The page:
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Tulane Stadium construction

captureTulane’s proposed Uptown football stadium has some opponents: mainly the people who live in the Uptown neighborhood where the stadium is to be built.

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News with a Twist

Let Tulane build their stadium

captureOnly in New Orleans would a city council member want to pass an ordinance prohibiting our local universities from expanding.

But that’s exactly what council person Susan Guidry is proposing. Thursday, the City Council could possibly vote on Guidry’s ordinance that would prohibit the universities, primarily on New Orleans east bank, from expanding or building any new structure larger than 250,000 sq feet, even though present zoning laws allow for it.

Guidry specifically is targeting one such university and project: the new Tulane on-campus football stadium, scheduled for ground breaking in late summer, early fall.  Tulane University is the city’s number one private employer and they want to build something new on their campus that is within the city’s zoning laws.

Guidry may have hurt her own cause by including all eastbank universities in her ordinance. Dillard, Loyola, and Xavier have come out against the proposed ordinance, and together, with Tulane, form quite an alliance. The presidents from those institutions feel the ordinance is unnecessary and potentially burdensome.

Tulane has raised over $40 million towards a new $60 million, 30,000 seat, on-campus football stadium.  New Orleans’ existing zoning laws allow for such a structure to be built with no variances needed.

Let Tulane build their stadium.


Some Uptown residents oppose new Tulane stadium

captureFootball fans may like it, but the neighbors aren’t so happy. Remember the big new stadium Tulane is building? It’s still scheduled to open before the start of the 2014 season, but Vanessa Bolano found some neighbors who are ready for a fight right now.

Signs outside several Uptown homes show some residents fear the new Tulane Stadium. As proposed the 30,000-seat, $60-Million facility will be built on campus in time for the 2014 season, yet attorney Jane Booth hopes to put a big speed bump in their plans.

“We are asking the city council to impose what’s called an interim zoning district, which will allow the New Orleans City Planning Commission to study this project so that they can ensure that there is a big foot between the University’s plans and the surrounding neighborhood.”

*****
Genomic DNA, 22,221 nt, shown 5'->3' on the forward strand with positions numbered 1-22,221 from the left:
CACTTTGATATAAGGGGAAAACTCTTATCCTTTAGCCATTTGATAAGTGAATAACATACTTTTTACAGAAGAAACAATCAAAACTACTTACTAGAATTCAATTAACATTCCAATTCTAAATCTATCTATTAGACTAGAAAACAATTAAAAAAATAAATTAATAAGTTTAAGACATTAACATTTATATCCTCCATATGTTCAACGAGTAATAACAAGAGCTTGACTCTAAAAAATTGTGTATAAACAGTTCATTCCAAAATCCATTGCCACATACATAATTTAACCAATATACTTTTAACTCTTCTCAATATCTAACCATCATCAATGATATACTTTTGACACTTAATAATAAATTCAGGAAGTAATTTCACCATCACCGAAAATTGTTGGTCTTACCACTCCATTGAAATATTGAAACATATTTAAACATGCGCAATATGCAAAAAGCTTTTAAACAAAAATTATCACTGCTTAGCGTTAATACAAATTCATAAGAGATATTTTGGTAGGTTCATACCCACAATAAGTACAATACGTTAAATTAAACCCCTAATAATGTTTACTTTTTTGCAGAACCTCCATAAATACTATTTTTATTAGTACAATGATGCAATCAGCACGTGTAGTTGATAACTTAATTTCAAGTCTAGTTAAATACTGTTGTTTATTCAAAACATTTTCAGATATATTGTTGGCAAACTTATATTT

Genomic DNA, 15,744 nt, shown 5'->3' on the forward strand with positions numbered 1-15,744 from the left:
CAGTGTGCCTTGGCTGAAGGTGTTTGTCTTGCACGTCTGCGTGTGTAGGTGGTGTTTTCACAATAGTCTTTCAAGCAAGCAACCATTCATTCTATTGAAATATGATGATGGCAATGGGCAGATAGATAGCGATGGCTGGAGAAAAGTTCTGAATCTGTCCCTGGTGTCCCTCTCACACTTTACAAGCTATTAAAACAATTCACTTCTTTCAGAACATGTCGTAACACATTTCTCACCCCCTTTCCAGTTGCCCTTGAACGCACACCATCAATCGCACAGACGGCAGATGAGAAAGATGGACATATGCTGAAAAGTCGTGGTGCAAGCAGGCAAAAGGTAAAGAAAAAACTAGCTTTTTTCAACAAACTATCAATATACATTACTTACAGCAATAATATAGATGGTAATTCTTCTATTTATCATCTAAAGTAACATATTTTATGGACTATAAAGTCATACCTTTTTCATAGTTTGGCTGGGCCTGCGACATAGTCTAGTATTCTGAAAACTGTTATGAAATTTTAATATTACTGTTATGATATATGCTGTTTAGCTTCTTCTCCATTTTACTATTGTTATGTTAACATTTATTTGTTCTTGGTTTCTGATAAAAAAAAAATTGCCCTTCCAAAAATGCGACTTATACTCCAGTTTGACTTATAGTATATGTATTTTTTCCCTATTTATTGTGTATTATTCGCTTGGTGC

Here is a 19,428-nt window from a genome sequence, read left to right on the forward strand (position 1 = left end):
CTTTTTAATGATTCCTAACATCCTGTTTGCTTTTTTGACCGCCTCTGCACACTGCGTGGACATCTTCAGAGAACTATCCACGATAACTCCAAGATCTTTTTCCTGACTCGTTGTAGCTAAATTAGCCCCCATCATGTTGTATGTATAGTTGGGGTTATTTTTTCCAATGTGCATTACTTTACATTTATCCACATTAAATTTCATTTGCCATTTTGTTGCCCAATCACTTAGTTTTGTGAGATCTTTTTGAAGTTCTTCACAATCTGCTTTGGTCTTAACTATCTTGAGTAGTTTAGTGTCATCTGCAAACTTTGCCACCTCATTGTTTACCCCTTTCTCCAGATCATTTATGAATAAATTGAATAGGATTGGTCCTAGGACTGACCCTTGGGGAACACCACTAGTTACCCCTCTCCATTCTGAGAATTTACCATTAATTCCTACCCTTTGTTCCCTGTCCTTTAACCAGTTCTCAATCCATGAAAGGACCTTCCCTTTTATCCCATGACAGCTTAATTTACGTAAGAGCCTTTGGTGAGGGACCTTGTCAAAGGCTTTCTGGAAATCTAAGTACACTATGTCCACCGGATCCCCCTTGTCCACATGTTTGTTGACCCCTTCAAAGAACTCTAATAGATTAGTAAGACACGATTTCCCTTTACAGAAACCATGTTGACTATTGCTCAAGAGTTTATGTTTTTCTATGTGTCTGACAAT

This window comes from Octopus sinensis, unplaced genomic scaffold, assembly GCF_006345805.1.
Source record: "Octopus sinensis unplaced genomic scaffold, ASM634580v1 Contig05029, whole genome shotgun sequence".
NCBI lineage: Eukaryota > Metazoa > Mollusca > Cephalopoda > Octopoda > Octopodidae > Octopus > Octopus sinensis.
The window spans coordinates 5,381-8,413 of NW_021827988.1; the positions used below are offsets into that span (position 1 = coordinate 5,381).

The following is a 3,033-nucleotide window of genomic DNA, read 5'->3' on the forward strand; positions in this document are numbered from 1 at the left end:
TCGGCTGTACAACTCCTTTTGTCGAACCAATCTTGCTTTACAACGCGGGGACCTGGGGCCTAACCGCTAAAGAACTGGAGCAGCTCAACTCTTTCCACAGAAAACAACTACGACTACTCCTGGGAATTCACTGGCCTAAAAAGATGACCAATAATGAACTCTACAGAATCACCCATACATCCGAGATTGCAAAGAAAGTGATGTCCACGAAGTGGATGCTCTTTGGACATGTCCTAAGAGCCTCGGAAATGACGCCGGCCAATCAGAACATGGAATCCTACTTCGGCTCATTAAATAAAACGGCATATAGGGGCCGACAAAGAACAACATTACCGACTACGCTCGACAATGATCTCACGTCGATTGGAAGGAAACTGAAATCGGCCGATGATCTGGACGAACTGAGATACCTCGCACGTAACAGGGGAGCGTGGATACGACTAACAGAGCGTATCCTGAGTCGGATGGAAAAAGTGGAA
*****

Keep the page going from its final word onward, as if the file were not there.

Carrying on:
Booth says a 45-year-old law allows Tulane to build without involving the surrounding neighborhood, and now residents will have to deal with a traffic and parking nightmare.

It’s why she’s representing “Save Our Neighborhoods” an organization led by Maura Sylvester.

“We’re not allowed to give a lot of input. We are getting information dictated to us and we’re supposed to accept it. I would like more dialogue. I think a lot of people would like more dialogue,” says Sylvester.

Tulane released this statement:

“The new Tulane University Stadium will be a point of pride and economic stimulus for the city of New Orleans and it will be constructed in a manner that will benefit our university, our friends and our neighbors.   We recognize that building such an important new structure on our campus must be done in a manner that is sensitive to the needs of multiple groups, including our neighbors.

Tulane has met repeatedly with individual neighbors and with neighborhood associations, and we will continue to do so.  We have also met with our elected officials and have listened to ideas and concerns about design, traffic and parking and as a result, made changes to our plans. Tulane has also commissioned a study to ensure that game days will be managed with the least possible impact on our neighbors.

The decision to build an on-campus stadium, to open in the fall of 2014, is another sign of Tulane’s recovery and our deep commitment to the well-being and future of New Orleans.”

Attorney Jane Booth stresses, under the current zoning ordinance, Tulane is only required to have 200 parking spaces for the 30,000 person stadium. Several homeowners around the stadium are so upset they’re getting appraisals on their homes and talking about moving. Booth says homes lining the stadium will literally be in its shadow.


For a link to the Save Our Neighborhood petition click here.

News with a Twist

2011 was an interesting year in New Orleans

capture2011 was an interesting year in New Orleans. As usual, a lot of stuff was going on.

Like the rising Mississippi river, that threatened our very exsistance, or our reform minded police chief that hired his buddies to run some high paying details.

Beloved former Archbishop Phillip Hannan passed away and was buried under St Louis Cathedral. The city’s murder rate continued to be the highest in the country. Arnie Fielkow, city council president, after years of civic duty in new Orleans, resigned and moved back to Chicago.